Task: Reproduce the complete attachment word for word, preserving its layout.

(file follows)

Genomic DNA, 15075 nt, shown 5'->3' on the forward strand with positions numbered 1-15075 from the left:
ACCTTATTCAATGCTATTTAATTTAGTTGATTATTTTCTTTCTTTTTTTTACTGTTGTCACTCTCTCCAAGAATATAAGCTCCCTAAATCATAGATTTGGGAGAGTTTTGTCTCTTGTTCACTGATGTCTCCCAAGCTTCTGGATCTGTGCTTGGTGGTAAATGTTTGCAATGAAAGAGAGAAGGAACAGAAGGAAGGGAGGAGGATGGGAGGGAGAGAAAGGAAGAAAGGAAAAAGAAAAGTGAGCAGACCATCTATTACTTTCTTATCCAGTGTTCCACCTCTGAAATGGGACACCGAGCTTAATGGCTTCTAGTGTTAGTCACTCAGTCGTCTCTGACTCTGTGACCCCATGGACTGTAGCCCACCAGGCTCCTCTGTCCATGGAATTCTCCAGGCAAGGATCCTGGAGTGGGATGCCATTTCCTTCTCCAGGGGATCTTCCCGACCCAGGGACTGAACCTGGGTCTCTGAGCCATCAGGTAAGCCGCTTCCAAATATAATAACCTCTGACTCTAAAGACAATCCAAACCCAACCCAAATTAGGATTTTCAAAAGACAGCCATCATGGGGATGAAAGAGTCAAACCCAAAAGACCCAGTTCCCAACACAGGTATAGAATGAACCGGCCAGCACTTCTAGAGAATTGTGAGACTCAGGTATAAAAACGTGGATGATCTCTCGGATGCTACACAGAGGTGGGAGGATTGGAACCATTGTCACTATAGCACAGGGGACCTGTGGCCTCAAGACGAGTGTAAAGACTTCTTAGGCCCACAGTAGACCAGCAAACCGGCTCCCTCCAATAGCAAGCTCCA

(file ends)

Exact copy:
Genomic DNA, 15075 nt, shown 5'->3' on the forward strand with positions numbered 1-15075 from the left:
ACCTTATTCAATGCTATTTAATTTAGTTGATTATTTTCTTTCTTTTTTTTACTGTTGTCACTCTCTCCAAGAATATAAGCTCCCTAAATCATAGATTTGGGAGAGTTTTGTCTCTTGTTCACTGATGTCTCCCAAGCTTCTGGATCTGTGCTTGGTGGTAAATGTTTGCAATGAAAGAGAGAAGGAACAGAAGGAAGGGAGGAGGATGGGAGGGAGAGAAAGGAAGAAAGGAAAAAGAAAAGTGAGCAGACCATCTATTACTTTCTTATCCAGTGTTCCACCTCTGAAATGGGACACCGAGCTTAATGGCTTCTAGTGTTAGTCACTCAGTCGTCTCTGACTCTGTGACCCCATGGACTGTAGCCCACCAGGCTCCTCTGTCCATGGAATTCTCCAGGCAAGGATCCTGGAGTGGGATGCCATTTCCTTCTCCAGGGGATCTTCCCGACCCAGGGACTGAACCTGGGTCTCTGAGCCATCAGGTAAGCCGCTTCCAAATATAATAACCTCTGACTCTAAAGACAATCCAAACCCAACCCAAATTAGGATTTTCAAAAGACAGCCATCATGGGGATGAAAGAGTCAAACCCAAAAGACCCAGTTCCCAACACAGGTATAGAATGAACCGGCCAGCACTTCTAGAGAATTGTGAGACTCAGGTATAAAAACGTGGATGATCTCTCGGATGCTACACAGAGGTGGGAGGATTGGAACCATTGTCACTATAGCACAGGGGACCTGTGGCCTCAAGACGAGTGTAAAGACTTCTTAGGCCCACAGTAGACCAGCAAACCGGCTCCCTCCAATAGCAAGCTCCA